My bachelor’s degree earned 11 years ago is on display at my parents’ home, nearly always dust-free. The Bachelor of Arts in English was a real result of their faith. Advisors during my first semester in college counseled me to declare a major I was comfortable in and not one to attempt a “leg-up” in the job market. Having money, but feeling miserable, was a foolish pursuit, they said. What I had done for so long was excel in reading and writing, so with my temporary interest in medicine, I decided that “English Pre-Med” was a good track to start to send me towards medical school.
Too bad that med school daydream didn’t persist…I could have used the salary to pay off student loans.
I dropped my requisite sciences and maths applicable to that path and replaced them with classes under a writing minor. Spending many days and long evenings into the night struggling through analyses of works by Phyllis Wheatley and Walt Whitman and William Faulkner was worth it when I got to swim delightfully through William Shakespeare and Charlotte Bronte and R.M. Rilke. As an undergrad, I took a 300-level course on all works Shakespeare, then a 400-level course as a senior in Women, Gender, and Literature.
I ate that stuff up.
I composed more arguments and persuasive written discourse than I can remember. I took fiction writing with an instructor who had the most fabulous, biggest hair on campus. I elected courses on Grammar and African American Literature and Argumentation. I mastered the art of “fluffing up” a paper…sometimes, it worked…mostly, it didn’t. I strived for A’s in the courses to prove myself “a writer.” I was successful in that sense, I suppose, by following up my bachelor’s with a master’s degree in Professional Writing.
My parents never questioned my motivation or focus or ask what exactly did I want to do in life. That doesn’t mean that they didn’t wreck with concern late at night between the two of them. Instead, they bought t-shirts and car stickers prominently showcasing my colleges’ names. They cheered and cried during graduations. Years later, my mom proudly decorated my office when I was chosen to be an Associate Dean.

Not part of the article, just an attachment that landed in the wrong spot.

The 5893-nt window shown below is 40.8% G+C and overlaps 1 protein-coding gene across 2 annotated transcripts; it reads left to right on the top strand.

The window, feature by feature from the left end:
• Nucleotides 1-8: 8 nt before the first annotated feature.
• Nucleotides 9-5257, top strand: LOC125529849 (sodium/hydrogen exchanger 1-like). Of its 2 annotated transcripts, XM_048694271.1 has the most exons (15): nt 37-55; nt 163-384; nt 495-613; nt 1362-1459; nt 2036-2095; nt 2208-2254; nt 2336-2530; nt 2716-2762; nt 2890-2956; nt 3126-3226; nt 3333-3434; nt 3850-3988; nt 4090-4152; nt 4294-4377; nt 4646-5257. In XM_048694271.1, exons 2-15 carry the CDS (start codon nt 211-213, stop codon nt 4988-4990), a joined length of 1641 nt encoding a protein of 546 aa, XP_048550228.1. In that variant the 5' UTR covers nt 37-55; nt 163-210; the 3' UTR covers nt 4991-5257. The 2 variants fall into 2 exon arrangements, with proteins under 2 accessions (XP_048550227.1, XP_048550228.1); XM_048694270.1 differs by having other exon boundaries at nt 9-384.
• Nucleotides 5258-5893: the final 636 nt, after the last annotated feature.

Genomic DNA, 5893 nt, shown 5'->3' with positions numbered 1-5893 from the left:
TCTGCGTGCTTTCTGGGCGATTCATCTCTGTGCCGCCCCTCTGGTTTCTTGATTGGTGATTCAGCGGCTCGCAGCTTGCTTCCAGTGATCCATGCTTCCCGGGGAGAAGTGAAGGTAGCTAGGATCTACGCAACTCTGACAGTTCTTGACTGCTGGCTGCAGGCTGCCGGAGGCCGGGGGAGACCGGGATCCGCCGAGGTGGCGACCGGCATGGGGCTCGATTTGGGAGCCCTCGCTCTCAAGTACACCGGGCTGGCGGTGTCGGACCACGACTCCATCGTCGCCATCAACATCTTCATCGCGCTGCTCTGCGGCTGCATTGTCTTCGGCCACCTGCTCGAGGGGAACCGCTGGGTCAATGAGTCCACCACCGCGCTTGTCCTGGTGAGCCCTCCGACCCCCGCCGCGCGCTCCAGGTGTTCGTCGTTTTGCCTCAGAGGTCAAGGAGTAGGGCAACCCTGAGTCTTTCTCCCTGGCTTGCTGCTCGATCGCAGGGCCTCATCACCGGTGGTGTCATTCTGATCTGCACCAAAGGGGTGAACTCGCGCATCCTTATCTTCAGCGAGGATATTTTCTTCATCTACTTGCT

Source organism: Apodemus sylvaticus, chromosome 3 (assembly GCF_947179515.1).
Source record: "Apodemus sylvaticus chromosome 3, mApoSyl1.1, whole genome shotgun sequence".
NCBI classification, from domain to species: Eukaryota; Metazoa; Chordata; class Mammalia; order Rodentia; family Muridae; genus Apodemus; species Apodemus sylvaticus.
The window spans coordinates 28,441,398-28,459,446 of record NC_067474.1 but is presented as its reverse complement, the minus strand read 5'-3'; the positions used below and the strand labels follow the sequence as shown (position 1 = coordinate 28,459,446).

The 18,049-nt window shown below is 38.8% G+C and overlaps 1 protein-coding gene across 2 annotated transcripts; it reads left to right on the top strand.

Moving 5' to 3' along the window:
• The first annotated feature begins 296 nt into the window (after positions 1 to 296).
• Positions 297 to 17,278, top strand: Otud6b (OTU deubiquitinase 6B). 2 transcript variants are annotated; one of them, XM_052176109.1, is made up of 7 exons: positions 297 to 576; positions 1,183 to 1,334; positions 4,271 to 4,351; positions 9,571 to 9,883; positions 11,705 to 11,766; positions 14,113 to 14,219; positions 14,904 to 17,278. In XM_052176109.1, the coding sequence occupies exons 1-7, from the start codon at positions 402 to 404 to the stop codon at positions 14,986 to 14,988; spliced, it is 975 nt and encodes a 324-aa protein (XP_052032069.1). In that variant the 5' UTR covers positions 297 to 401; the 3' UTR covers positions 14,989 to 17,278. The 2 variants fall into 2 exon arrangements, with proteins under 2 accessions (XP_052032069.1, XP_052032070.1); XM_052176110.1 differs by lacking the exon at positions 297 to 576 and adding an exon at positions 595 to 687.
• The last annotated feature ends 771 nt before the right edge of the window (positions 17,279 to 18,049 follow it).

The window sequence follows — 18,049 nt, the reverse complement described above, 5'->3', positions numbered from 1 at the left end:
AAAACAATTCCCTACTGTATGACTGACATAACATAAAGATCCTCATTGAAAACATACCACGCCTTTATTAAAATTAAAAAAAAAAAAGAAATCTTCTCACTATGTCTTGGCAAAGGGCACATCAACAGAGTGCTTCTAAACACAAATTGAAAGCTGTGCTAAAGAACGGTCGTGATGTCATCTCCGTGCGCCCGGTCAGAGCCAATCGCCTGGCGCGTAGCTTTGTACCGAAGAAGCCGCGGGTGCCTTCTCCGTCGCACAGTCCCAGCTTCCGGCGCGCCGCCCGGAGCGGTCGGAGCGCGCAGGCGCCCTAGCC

I was a grown woman. She insisted.
But the genesis of this kind of strong support, coupled with the hard and soft skills I acquired for my liberal arts degrees, are now ripened for my first-born, a 4-year-old preschooler who is beginning to come into his own little busy brain. My son tests my intelligence with counterintuition and so many questions day in and day out. As a mother, I feel that I am in the driver’s seat towards his enthusiastic educational pursuits, or lack thereof. It is part of my workload to ensure that he is garnered the slightest tolerance towards some type of solid knowledge base, even if it isn’t college-taught.
With that, I also hold myself accountable to promote three primary life credentials, crafts I secured while pursuing higher education, that I know will make him a better young man and a better human being in a society that needs them.
+ Speech development, including that in debate-dialogue, and advanced verbal and written communications. These are best to emphasize a healthy expression of Jrue’s feelings and ideas, which may promote inner confidence. I don’t want to raise a child who will argue for the sake of it; I want to encourage standing by an opinion and backing it with facts, but being accessible to differences. This is essential for professionalism in the global network.
+ Openness to “contrary.” Something I learned while composing my first arguments in undergrad was to “acknowledge the opposition,” an ideal that I ended up teaching my students years later. This has become integral to fairness since the look of our world is changing daily. I hope that my son will not be actively taught to notice contrasting skin hues and gender restrictions, as divergence creates hierarchy. This is not something that will come from home. It is unrealistic, however, to believe that he won’t return home with doubts or pain someday. But I plan to point him to what he knows to be true and not what I or my husband have grown with.
+ Reflective reading prowess and effective research skills. I wish to spur my son to find out answers on his own and to cultivate a hunger for logical information instead of listening to spew. Jrue already loves to read with mommy or daddy at night before bed; I have ambition to curve up from picture books to books with chapters and those with cultural allusions and traveling power. We’ll connect texts and discuss them over hot chocolate the way I did in writing groups long ago. Reading is a vessel to creative applications of knowledge gained.
Maybe I’ll pursue a doctorate degree later. We’ll see. Though, I’d love for my little boy to beat me to the M.D. or Ed.D. or Ph.D. first.